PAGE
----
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Diaz v. 9Th District Court of California

United States District Court, E.D. California

September 29, 2014

JAMES A. DIAZ, Petitioner,
v.
9TH DISTRICT COURT OF CALIFORNIA, Respondent.

ORDER and FINDINGS AND RECOMMENDATIONS

DALE A. DROZD, Magistrate Judge.

Petitioner, a state prisoner proceeding pro se, has filed an application for a writ of habeas corpus pursuant to 28 U.S.C. § 2254, together with a request to proceed in forma pauperis pursuant to 28 U.S.C. § 1915. For the reasons set forth herein, the undersigned grants petitioner's request to proceed in forma pauperis but recommends dismissal of this action without prejudice.

Petitioner commenced this action when he was incarcerated at Deuel Vocational Institute (DVI). The "Inmate Locator" website[1] operated by the California Department of Corrections and Rehabilitation indicates that petitioner is now incarcerated at Salinas Valley State Prison.

Petitioner has submitted a declaration that makes the showing required by Section 1915(a). Accordingly, his request to proceed in forma pauperis will be granted. 28 U.S.C. § 1915(a).

However, petitioner's application for a writ of habeas corpus must be dismissed. The failure of petitioner to utilize the appropriate form or name the proper respondent would not be fatal, [2] were it not for the following additional deficiencies. In his petition petitioner alleges that petitioner is "not appealing [his] conviction [but]... challenging the 3 strike[s] law itself." (ECF No. 1 at 3.) In this regard, petitioner explains:

I am in the process of appeal; Appealing the conviction itself; This petition is not my appeal, its challenging the CA. 3 Strike law, as unconstitutional law.

(Id. at 5.)

It is clear from this allegation that petitioner has not exhausted his claim by presenting it first to the highest state court.[3] The exhaustion of state court remedies is a prerequisite to this court's consideration of a petition for writ of habeas corpus under § 2254, absent demonstration of a recognized exception to this requirement, not presented here. See 28 U.S.C. § 2254(b)(1). A petitioner satisfies the exhaustion requirement by providing the state's highest court with a full and fair opportunity to consider all claims before presenting them to the federal court. Picard v. Connor , 404 U.S. 270, 276 (1971); Middleton v. Cupp , 768 F.2d 1083, 1086 (9th Cir. 1985). Petitioner's concession that his direct appeal was pending when he commenced this action demonstrates his failure to first exhaust state court remedies. Moreover, there is no authority for petitioner's abstract challenge to the constitutionality of California's Three Strikes Law. See U.S. Const. art. III, § 2 (federal court jurisdiction limited to active cases and controversies).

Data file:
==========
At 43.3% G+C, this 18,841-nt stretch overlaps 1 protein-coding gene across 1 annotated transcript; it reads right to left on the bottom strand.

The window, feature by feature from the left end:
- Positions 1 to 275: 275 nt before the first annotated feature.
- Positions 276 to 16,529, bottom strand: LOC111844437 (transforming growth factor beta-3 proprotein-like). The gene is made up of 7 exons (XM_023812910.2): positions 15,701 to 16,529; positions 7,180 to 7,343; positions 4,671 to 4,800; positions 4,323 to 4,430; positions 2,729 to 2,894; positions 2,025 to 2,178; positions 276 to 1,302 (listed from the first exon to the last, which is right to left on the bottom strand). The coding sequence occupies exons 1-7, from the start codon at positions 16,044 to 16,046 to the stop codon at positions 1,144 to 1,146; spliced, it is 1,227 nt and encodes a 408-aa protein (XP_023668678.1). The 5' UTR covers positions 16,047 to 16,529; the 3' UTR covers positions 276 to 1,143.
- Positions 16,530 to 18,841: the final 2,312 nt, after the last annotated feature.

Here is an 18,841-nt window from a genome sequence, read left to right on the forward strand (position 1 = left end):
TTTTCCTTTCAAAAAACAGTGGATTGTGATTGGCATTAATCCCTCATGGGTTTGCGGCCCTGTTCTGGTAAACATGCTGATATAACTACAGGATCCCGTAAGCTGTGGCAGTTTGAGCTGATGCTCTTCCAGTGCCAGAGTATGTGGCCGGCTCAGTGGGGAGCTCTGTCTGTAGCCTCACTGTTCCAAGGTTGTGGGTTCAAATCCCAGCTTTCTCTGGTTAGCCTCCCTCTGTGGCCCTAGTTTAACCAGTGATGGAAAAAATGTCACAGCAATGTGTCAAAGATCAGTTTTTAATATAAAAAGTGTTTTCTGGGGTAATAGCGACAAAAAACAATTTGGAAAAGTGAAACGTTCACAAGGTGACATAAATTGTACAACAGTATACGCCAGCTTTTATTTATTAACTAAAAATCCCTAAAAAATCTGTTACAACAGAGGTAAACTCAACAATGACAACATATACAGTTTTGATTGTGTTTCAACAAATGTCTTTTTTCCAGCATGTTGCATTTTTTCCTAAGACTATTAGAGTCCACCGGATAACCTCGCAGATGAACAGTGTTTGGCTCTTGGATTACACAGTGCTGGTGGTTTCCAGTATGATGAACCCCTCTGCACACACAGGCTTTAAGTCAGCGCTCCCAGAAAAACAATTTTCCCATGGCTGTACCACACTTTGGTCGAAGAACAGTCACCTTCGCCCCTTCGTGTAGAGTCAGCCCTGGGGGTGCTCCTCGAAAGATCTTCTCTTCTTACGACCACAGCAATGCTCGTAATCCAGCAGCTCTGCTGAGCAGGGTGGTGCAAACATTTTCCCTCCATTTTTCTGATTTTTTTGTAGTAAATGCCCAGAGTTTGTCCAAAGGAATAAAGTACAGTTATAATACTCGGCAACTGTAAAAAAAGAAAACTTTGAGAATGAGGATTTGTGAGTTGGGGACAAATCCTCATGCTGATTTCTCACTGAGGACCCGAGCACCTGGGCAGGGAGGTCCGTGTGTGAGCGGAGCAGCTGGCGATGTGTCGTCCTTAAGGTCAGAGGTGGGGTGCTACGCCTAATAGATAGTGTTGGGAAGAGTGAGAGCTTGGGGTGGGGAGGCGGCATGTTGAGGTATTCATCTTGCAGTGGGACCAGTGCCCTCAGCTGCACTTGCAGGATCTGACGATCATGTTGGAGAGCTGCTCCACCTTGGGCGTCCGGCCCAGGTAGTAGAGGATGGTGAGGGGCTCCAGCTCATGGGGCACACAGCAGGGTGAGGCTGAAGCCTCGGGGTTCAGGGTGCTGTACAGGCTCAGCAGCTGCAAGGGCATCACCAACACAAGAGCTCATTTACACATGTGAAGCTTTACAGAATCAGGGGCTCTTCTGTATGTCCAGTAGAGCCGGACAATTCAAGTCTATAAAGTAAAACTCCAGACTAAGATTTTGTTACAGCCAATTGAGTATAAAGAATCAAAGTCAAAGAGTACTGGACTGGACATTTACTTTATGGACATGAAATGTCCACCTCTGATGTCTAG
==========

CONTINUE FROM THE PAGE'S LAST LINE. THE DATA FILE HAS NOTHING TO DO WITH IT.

For these reasons, petitioner's application for a writ of habeas corpus must be dismissed.

Accordingly, IT IS HEREBY ORDERED that:

1. Petitioner is granted leave to proceed in forma pauperis.
2. The Clerk of Court is directed to change petitioner's address of record to Salinas Valley State Prison, P.O. Box 1050, Soledad, CA 93960-1050.
3. The Clerk of Court is directed to randomly assign a district judge to this action.

In addition, IT IS HEREBY RECOMMENDED that:

1. This action be dismissed without prejudice pursuant to Federal Rule of Civil Procedure 41(b), die to petitioner's failure to allege a cognizable claim for federal habeas relief and due to his failure to first exhaust his claims in state court.

These findings and recommendations are submitted to the United States District Judge assigned to this case, pursuant to the provisions of 28 U.S.C. § 636(b)(1). Within fourteen days after being served with these findings and recommendations, petitioner may file written objections with the court. Such a document should be captioned "Objections to Magistrate Judge's Findings and Recommendations." In his objections, petitioner may address whether a certificate of appealability should issue in the event he files an appeal of the judgment in this case. See 28 U.S.C. 2253(c) (absent a certificate of appealability, an appeal may not be taken from the final decision of a district judge in a habeas corpus proceeding or a proceeding under 28 U.S.C. § 2255). Petitioner is advised that failure to file objections within the specified time may waive the right to appeal the District Court's order. Martinez v. Ylst , 951 F.2d 1153 (9th Cir. 1991).


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